$300 million would make up only about 5% of the approximately $6 billion Bitcoin market cap at current ($474) prices. In other words, if 95% of aggregate demand for Bitcoin is speculative, and goes away, given our conservative assumptions about the price, we can set a lower price bound of $23.00 before natural market forces will stop the price from falling further.
Let’s sanity check that figure. During the same time period (2013) that our approximate figures on BitPay and Coinbase traffic came from, our colleagues at CoinDesk figured out how much traffic was represented by the top three Bitcoin exchanges. Bitcoin exchange traffic is going to be largely speculative buying and selling (plus trading for altcoins) – very little “goods and services” commerce would be represented. At the time, the top three exchanges (Mt. Gox, Bitstamp, BTC-e). made up 93% of the Bitcoin market cap, leaving 7% unaccounted for, in which our 5% estimated real commerce fits comfortably.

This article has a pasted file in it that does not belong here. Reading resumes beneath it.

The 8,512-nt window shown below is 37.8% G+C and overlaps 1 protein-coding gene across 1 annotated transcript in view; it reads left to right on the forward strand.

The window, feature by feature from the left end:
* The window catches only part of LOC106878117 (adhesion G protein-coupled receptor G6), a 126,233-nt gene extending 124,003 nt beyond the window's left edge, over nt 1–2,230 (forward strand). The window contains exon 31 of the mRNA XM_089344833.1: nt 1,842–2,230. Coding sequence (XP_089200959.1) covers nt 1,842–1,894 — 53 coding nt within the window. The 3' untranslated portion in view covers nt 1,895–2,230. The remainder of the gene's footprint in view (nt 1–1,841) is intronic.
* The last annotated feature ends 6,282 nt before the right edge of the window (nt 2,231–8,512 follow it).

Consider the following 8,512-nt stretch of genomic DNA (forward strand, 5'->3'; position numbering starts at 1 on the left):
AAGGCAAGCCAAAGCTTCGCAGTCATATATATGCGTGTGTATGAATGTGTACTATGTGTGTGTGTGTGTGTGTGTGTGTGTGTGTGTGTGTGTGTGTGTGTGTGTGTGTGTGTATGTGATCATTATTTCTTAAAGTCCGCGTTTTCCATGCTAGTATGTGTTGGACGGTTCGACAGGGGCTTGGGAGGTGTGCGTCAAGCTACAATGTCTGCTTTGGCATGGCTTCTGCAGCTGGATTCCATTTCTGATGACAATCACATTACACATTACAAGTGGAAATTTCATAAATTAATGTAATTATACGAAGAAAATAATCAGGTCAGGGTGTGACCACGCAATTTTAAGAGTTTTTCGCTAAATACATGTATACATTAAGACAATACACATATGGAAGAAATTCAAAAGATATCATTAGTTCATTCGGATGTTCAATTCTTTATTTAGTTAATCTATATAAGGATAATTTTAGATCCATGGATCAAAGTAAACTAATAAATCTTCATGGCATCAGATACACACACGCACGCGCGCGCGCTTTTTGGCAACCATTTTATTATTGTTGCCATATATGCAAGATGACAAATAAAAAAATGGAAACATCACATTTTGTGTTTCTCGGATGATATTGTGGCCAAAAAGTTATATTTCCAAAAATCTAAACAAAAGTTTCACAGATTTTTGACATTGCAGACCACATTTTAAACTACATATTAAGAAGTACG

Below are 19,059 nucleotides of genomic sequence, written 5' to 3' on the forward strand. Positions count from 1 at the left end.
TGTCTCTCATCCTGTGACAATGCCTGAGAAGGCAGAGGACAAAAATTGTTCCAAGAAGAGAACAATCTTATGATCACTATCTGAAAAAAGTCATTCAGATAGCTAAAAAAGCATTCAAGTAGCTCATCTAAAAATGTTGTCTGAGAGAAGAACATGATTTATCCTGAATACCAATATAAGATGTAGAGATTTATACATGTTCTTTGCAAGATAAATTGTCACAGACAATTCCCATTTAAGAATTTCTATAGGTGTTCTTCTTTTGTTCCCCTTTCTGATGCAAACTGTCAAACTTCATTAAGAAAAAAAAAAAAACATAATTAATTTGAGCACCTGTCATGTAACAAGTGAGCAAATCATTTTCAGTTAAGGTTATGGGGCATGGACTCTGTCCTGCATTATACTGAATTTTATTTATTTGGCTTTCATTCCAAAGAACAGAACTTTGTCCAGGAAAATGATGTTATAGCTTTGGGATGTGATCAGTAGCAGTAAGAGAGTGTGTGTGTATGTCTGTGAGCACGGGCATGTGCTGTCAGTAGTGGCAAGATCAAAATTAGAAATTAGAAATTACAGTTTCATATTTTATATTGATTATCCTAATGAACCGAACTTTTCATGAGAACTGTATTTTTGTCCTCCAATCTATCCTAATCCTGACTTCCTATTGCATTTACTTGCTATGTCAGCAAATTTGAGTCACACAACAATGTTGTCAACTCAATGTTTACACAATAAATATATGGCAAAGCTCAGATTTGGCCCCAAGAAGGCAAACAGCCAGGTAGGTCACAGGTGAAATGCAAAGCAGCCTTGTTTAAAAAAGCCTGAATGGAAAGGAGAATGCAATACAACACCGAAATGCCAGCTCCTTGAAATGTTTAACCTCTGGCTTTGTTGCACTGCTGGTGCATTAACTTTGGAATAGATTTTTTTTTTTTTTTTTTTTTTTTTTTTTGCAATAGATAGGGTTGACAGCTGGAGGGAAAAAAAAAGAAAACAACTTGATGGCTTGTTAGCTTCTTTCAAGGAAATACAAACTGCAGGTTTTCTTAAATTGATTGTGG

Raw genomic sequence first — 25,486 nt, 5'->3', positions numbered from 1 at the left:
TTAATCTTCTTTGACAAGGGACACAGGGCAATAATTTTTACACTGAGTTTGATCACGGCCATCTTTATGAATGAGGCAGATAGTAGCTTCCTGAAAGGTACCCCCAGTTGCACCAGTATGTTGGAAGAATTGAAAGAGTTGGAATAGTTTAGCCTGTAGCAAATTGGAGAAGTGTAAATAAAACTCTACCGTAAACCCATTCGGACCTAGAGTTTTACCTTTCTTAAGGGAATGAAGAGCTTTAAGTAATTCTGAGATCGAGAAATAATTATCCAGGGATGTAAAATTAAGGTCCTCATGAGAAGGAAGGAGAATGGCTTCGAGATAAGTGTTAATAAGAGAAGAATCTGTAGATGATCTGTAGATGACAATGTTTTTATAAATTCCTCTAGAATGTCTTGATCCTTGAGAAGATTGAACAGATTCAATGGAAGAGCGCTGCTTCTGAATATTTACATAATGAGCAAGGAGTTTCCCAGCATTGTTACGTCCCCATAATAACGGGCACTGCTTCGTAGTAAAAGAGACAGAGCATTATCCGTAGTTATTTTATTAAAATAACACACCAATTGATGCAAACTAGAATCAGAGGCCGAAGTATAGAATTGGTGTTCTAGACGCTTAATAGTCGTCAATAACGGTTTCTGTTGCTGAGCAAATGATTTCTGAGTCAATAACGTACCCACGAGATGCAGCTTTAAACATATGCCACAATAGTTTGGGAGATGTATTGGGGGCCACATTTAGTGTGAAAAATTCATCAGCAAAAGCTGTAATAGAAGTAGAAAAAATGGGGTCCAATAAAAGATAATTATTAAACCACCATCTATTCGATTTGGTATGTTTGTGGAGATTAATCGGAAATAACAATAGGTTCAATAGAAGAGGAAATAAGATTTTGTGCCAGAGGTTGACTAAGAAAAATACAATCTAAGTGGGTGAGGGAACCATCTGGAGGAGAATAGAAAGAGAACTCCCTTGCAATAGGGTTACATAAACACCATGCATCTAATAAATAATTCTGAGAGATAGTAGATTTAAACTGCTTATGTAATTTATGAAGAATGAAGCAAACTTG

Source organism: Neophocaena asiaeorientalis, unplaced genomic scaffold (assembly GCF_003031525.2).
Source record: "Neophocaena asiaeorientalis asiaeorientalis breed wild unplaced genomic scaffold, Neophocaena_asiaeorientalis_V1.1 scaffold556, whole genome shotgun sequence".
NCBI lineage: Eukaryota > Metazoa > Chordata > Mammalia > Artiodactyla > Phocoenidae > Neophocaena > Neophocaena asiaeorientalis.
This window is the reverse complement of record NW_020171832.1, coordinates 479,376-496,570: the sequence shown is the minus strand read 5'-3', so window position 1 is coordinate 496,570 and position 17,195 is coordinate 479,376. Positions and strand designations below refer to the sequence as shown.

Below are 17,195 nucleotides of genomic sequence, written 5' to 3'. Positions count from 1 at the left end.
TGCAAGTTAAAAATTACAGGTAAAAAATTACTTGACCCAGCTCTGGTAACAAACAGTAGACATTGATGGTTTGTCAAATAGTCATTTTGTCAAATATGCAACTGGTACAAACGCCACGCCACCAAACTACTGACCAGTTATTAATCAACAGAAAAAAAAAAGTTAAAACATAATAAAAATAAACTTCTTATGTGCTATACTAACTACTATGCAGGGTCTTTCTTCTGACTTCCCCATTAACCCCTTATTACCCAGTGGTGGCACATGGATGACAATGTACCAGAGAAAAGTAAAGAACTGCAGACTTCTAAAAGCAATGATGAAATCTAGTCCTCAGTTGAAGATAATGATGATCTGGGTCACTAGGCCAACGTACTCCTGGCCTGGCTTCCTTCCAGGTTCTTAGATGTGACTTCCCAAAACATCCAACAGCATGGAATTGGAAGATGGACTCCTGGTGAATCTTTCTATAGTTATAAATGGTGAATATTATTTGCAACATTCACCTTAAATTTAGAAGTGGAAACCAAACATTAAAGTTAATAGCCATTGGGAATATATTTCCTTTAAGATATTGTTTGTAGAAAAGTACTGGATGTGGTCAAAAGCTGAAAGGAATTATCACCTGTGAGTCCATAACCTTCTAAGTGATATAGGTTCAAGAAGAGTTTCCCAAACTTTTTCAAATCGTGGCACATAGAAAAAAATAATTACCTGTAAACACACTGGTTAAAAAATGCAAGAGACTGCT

Will Bitcoin actually fall to that $23.00 level? Probably not. Odds are pretty good that our assumption that neither BitPay nor Coinbase has grown in 2014 is just plain wrong. Overstock, Dell, and Newegg all happened in 2014 – the real values could be several times higher. It’s also unlikely that people will completely lose interest in hoarding Bitcoin and various altcoins. This is likely a pretty low lower limit, but it does give us an idea of where the market equilibrium likely lies, and just how unsustainable current Bitcoin prices actually are.